Thursday, 23 March 2017

Who is Jesus Christ?

Here is an article I wrote on this most important subject.

The evidence

He was truly man
The existence of Jesus of Nazareth is something that is beyond any serious dispute. Historians have a number of criteria they use to establish the historicity of a person or event, and all these criteria are met by Jesus. Consider the following examples:

We have early testimonies
The Gospels were all written within the lifetime of people who would have witnessed the events, and three of the four Gospels were written within 30 years of the alleged events. We have the epistles of Paul in which he refers to the apostles and his personal acquaintance with them, and these epistles were written about 20-30 years after the events were supposed to have taken place. But even more significantly, we have within the writings of Paul examples of confessions (e.g. 1 Corinthians 8:6), hymns (e.g. Philippians 2:5-11) and prayers (e.g. 1 Corinthians 16:22) that were in common usage amongst the Christians, and therefore predate his writings by a considerable period. Of particular significance is a creedal statement found in 1 Corinthians 15:3-8 which scholars agree Paul received when he met Peter and James, the Lord’s brother (referred to in Galatians 1:18-19) within five years of the death of Christ.

We have exclusive testimonies
That is, we have multiple independent accounts for the life of Jesus. New Testament scholars point out that the information in the Gospels does not come from a single source. In addition to the information in the Gospels, we have information from the Acts and the epistles of the New Testament, as well as sources outside the Bible, such as Josephus, Tacitus, and Pliney the Younger. All these independent sources are talking about the same person and events, which is incomprehensible if He never existed.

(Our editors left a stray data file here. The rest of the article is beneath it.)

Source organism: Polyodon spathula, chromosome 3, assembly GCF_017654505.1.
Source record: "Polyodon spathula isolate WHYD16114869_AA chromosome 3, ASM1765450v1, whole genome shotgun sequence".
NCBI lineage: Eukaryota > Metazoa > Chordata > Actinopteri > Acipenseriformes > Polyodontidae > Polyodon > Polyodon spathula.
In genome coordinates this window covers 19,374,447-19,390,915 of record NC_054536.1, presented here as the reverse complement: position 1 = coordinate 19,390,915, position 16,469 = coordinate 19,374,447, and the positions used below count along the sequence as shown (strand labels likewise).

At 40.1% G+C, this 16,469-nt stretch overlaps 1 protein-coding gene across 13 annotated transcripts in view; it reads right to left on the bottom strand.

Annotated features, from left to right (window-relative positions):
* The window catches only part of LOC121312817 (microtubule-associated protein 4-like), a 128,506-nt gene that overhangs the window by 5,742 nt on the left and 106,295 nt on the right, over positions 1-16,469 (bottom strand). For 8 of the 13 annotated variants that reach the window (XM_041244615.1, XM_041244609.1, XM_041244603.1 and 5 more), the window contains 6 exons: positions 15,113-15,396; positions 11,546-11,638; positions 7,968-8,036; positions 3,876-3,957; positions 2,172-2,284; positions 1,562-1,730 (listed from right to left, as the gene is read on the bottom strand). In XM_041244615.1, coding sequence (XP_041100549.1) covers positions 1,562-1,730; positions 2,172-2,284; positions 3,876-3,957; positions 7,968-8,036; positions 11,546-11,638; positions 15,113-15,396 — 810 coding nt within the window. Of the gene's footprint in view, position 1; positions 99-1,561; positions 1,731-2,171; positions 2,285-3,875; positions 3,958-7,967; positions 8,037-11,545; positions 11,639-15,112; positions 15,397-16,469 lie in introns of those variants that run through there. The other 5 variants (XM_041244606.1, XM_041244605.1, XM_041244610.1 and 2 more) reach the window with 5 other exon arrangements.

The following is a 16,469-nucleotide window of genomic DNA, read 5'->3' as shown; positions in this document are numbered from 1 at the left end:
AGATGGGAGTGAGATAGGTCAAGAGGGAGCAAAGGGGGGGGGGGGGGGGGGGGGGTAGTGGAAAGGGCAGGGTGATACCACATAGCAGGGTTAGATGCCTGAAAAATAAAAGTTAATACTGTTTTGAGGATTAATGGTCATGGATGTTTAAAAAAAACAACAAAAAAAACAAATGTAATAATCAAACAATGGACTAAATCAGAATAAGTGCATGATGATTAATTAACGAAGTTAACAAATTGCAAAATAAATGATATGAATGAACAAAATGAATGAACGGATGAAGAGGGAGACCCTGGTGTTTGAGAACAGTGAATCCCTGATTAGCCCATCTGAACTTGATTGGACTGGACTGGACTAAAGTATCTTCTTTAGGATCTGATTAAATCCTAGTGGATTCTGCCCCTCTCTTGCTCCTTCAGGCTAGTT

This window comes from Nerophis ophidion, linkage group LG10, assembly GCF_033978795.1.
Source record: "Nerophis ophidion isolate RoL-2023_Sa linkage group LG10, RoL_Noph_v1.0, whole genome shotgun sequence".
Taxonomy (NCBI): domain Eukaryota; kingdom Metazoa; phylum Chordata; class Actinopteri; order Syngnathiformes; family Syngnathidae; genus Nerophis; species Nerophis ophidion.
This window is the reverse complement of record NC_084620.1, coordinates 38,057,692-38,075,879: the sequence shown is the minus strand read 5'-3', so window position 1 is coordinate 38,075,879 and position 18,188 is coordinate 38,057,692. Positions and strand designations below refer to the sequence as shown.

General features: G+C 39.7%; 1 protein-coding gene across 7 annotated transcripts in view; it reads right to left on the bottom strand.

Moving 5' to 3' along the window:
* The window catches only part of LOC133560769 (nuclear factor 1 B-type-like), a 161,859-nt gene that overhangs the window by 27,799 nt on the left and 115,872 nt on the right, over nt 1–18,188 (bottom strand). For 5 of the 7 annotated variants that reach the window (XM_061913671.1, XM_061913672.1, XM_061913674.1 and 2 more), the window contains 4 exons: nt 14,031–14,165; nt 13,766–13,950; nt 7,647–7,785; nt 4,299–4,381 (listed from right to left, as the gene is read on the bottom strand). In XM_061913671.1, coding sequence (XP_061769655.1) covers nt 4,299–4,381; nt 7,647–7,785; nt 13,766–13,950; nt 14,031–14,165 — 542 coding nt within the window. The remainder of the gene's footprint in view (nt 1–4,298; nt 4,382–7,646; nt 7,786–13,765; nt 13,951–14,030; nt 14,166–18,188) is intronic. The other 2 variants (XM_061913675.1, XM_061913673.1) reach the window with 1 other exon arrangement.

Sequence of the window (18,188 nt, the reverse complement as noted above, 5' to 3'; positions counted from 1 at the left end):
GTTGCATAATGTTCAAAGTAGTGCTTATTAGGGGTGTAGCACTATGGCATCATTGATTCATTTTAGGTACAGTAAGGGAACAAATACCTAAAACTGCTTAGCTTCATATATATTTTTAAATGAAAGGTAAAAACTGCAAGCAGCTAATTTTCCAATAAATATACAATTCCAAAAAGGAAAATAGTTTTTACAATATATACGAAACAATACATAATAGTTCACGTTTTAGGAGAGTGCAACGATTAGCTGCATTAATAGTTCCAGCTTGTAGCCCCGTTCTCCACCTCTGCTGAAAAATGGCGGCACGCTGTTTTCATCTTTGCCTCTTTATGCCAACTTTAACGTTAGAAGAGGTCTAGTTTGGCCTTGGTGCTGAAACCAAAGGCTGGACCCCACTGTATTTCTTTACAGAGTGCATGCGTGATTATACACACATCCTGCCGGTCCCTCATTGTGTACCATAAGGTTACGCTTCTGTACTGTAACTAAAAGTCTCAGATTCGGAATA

We have eyewitness testimonies
The incidental details in the Gospel accounts, the undesigned coincidences between the Gospel accounts and the archaeological confirmation of the Gospel accounts all confirm that the information came from those who were on the scene. There are features that are very prominent in the Gospels that weren’t prominent in the Old Testament nor in the epistles of the New Testament, and thus were obviously not Christian inventions, e.g. the designation ‘the Son of man’, the use of the word ‘Truly’ (or ‘Verily’) at the beginning of a phrase, and the Lord’s emphasis on and descriptions of hell. Also, there are details in the Gospels that would never have been imagined or invented based on the Old Testament Scriptures or New Testament doctrine, e.g. the manner in which He appeared after His resurrection.

We have embarrassing testimonies
There are things that the Gospels record which are difficult to explain, or reflect badly on the apostles and make their message less likely to be believed. These things would never have been invented by the Gospel writers. They testify not only to the historicity of the events but the honesty of the authors – the events were included because they happened, and there is no attempt to explain them away. Examples of these include: the Lord’s brothers didn’t believe in Him; the cowardice and pettiness of the Twelve disciples; the Lord selecting one who would betray Him; the Lord stating He didn’t know the time of His second coming; a member of the Jewish Sanhedrin burying the Lord, while the disciples were nowhere to be seen; women being the ones who discovered His empty tomb. These are just a few of the things we find in the Gospels that made the message harder to swallow – you don’t make those things up.

We have earnest testimonies
The early Christians who claimed to have been with Jesus were prepared to suffer and die for their beliefs. You don’t suffer for something you know to be false.